Sunday, January 22, 2012
Egypt's Islamists win 75 percent of parliament
Muslim Brotherhood wins 47 percent of parliamentary seats, promises it will uphold peace agreement with Israel, but will re-examine all international agreements to which Egypt is signed • Ultraconservative Al-Nour Party wins 25%.
Daniel Siryoti and The Associated Press
Islamist parties took nearly three-quarters of the seats in Egypt’s parliament in the country’s first elections since President Hosni Mubarak was ousted from power last year, election officials and political groups reported on Saturday.
An Egyptian parliament dominated by hard-line Muslims has liberals and even some conservatives concerned that the new legislature will take an overly religious tone. The new parliament will be tasked with forming a committee to write a new constitution, and it remains unclear whether that document will be written while the generals who took power after Mubarak's fall are still in charge, or after presidential elections this summer. In the vote for the parliamentary lower house, a coalition led by the fundamentalist Muslim Brotherhood won 47 percent, or 235 of the 498 parliamentary seats. The ultraconservative Al-Nour Party took second place with 25%, or 125 seats.
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The Salafi Al-Nour, which was initially the biggest surprise of the vote, wants to impose strict Islamic law in Egypt, while the more moderate Muslim Brotherhood, the country's best-known and organized party, has said publicly that it does not seek to force its views about an appropriate Islamic lifestyle on the Egyptian public.
The two parties are unlikely to join forces because of ideological differences, but both have a long history of charity work in Egypt's vast poverty-stricken neighborhoods and villages, providing them with a degree of legitimacy and popularity across the country in areas where newer liberal parties have yet to gain a foothold.
Muslim Brotherhood lawmaker Mohammed el-Beltagi said the new parliament represented "the wish of the Egyptian people."
At a press conference on Saturday, Muslim Brotherhood leader Mohammed Badia said that his movement would uphold the peace agreement with Israel. He emphasized, however, that, "after the military council transfers power to elected civilian agencies, all international agreements that Egypt has signed will be re-examined."
Badia also said the brotherhood would demand a report from the military council leaders for all the mistakes they made during the past year. "Citizens lost their lives becaust of faulty instructions from the regime," Badia said.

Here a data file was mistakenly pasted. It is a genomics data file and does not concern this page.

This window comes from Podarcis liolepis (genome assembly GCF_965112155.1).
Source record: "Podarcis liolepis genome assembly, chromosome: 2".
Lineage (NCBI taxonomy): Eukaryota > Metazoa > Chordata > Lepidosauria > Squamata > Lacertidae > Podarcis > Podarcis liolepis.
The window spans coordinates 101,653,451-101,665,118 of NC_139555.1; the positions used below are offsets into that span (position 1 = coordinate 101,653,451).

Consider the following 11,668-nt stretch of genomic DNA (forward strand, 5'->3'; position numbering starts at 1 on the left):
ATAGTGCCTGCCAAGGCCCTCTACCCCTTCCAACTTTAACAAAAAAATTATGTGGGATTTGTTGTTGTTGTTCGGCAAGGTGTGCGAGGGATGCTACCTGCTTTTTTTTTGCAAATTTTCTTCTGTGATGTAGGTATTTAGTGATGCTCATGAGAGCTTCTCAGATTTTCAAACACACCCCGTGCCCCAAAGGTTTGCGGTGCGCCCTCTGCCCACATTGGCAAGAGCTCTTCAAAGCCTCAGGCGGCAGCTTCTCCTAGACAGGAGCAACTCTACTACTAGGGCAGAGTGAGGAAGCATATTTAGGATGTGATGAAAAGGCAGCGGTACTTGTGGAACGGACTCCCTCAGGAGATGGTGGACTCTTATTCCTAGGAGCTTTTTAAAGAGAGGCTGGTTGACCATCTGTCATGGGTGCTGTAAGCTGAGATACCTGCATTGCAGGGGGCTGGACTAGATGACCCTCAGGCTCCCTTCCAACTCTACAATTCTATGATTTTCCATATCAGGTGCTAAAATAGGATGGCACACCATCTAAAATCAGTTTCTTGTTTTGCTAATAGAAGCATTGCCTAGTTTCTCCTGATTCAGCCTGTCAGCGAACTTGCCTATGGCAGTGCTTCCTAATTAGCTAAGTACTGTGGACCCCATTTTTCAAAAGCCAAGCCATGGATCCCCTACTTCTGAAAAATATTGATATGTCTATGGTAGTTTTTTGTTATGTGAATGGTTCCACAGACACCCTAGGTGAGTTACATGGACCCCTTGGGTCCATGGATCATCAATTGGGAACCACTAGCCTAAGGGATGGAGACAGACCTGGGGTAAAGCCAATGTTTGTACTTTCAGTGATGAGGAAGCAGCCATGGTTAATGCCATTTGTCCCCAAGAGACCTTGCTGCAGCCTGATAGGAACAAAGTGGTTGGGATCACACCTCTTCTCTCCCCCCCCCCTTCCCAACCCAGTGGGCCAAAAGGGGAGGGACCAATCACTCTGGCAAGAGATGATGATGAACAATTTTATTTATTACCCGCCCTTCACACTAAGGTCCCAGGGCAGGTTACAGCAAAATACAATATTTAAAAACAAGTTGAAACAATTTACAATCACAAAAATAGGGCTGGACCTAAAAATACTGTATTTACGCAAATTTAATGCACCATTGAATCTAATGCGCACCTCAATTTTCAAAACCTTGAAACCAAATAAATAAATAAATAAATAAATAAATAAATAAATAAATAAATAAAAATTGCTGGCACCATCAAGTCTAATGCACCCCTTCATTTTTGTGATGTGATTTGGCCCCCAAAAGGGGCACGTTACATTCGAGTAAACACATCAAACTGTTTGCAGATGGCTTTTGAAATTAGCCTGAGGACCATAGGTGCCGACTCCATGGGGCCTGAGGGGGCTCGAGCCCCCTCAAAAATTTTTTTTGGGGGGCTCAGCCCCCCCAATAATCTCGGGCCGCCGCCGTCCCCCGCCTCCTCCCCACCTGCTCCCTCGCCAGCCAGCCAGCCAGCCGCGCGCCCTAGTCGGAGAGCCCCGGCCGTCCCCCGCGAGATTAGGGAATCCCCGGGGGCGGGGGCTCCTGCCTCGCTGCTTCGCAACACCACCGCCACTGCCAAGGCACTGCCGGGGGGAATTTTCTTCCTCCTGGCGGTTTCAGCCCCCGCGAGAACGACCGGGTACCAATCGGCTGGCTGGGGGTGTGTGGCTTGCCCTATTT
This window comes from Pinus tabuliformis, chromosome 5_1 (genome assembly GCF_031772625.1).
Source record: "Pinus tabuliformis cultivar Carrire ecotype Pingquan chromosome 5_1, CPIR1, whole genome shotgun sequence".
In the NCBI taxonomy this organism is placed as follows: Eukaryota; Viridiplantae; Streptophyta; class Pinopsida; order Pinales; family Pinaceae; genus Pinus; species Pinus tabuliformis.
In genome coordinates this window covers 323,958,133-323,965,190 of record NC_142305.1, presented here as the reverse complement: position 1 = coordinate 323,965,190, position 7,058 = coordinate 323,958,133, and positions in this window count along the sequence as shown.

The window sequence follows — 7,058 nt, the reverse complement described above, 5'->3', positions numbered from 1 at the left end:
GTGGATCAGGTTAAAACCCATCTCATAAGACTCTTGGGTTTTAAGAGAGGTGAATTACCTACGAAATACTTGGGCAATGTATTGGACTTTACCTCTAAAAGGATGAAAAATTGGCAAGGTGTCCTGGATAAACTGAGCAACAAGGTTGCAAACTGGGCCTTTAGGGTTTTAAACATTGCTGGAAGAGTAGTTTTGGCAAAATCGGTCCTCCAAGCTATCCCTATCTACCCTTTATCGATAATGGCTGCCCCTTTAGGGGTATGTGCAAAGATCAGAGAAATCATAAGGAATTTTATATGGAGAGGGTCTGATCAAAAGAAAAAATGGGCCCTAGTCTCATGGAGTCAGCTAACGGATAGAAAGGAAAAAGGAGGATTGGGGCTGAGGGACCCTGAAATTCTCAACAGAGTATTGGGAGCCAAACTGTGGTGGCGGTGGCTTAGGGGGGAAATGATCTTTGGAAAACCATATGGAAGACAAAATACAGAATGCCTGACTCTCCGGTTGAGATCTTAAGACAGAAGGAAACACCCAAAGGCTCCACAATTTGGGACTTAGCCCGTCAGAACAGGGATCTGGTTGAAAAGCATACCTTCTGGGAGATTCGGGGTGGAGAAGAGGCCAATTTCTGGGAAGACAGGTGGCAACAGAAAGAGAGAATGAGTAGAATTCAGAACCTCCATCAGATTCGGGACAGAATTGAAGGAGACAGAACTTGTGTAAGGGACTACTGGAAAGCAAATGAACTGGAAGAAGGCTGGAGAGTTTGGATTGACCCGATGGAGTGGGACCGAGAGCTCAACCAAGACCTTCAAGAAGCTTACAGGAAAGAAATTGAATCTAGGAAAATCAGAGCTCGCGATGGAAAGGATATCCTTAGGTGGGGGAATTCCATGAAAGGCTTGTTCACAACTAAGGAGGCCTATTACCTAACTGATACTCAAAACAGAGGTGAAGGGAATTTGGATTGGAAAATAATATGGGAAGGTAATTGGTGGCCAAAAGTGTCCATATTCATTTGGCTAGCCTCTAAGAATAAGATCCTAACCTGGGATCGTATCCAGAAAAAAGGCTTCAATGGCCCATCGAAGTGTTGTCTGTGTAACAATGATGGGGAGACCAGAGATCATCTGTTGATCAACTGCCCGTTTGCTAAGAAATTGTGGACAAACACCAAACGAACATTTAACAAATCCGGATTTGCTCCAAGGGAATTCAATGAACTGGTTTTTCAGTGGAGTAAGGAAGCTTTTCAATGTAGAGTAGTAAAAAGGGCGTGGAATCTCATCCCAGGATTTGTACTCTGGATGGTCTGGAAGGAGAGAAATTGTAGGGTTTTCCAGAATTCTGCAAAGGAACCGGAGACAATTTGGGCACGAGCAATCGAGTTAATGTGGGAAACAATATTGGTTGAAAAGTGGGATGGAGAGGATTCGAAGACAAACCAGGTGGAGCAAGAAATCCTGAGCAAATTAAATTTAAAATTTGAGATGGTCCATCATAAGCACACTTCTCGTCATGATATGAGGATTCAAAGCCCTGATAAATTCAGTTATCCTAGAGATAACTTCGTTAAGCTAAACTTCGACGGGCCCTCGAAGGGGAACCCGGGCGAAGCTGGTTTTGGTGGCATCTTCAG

Egypt's elections commission acknowledged that there were voting irregularities, but the vote has been hailed as the country's freest and fairest in living memory.
The liberals who spearheaded the revolt that toppled Mubarak struggled to organize and connect with a broader public in the vote, and did not fare as well as the Islamists.
The Egyptian bloc, which is headed by a party founded by Christian telecom tycoon Naguib Sawiris, said it won 9% of the vote. Egypt's oldest secular party, the Wafd, also won around 9%.
The liberal Revolution Continues Party, a new faction, won 2%, as did the Islamist Center Party, which was banned from politics under Mubarak.
The results leave the liberal groups with little ability to maneuver in parliament, unless they choose to mobilize the street in protests or work on key issues with the dominant Islamist groups, said Mohamed Abu-Hamed, the deputy leader of the liberal Free Egyptians Party.
The brotherhood has refused to join recent street protests, saying that elections and the new parliament are the best avenues for responding to demands that the military transfer power immediately to a civilian authority.
"The street and the parliament are not at opposite ends. The issues are not going to be resolved by protests, but through parliamentary laws," the brotherhood's el-Beltagi said.
The final tally, which includes at least 15 seats for former regime figures, bears few surprise as election results had been partly announced throughout the three stages of the vote, which took place over several weeks across the country.
The US. long shunned Islamist groups like the Muslim Brotherhood and turned a blind eye to the arrest and torture of Salafis under longtime U.S. ally Mubarak. Salafis now comprise the bulk of Al-Nour Party's constituents.
However, State Department officials have recently met with the Muslim Brotherhood's leaders, who have in turn assured Western officials that they respect minority rights and support democracy.
A White House statement said that President Barack Obama called Egypt's ruling military leader, Field Marshal Hussein Tantawi, on Friday and welcomed the historic seating of the lower house of Egypt's Parliament, which is set to convene for the first time on Monday. Activists have accused the country's military leaders of repressive tactics. Critics say the nearly 12,000 civilians who have faced military trials since Mubarak's ouster have not been afforded proper due process.
Chief military prosecutor Adel el-Morsi said that 1,959 people convicted in military courts since Mubarak's ouster would be released on the one-year anniversary of the start of the uprising, which falls on Wednesday.
Among them would be Maikel Nabil Sanad, a blogger who was arrested in March and sentenced to two years in prison on charges of criticizing the armed forces and publishing false information for comments on his blog comparing the military to Mubarak's regime.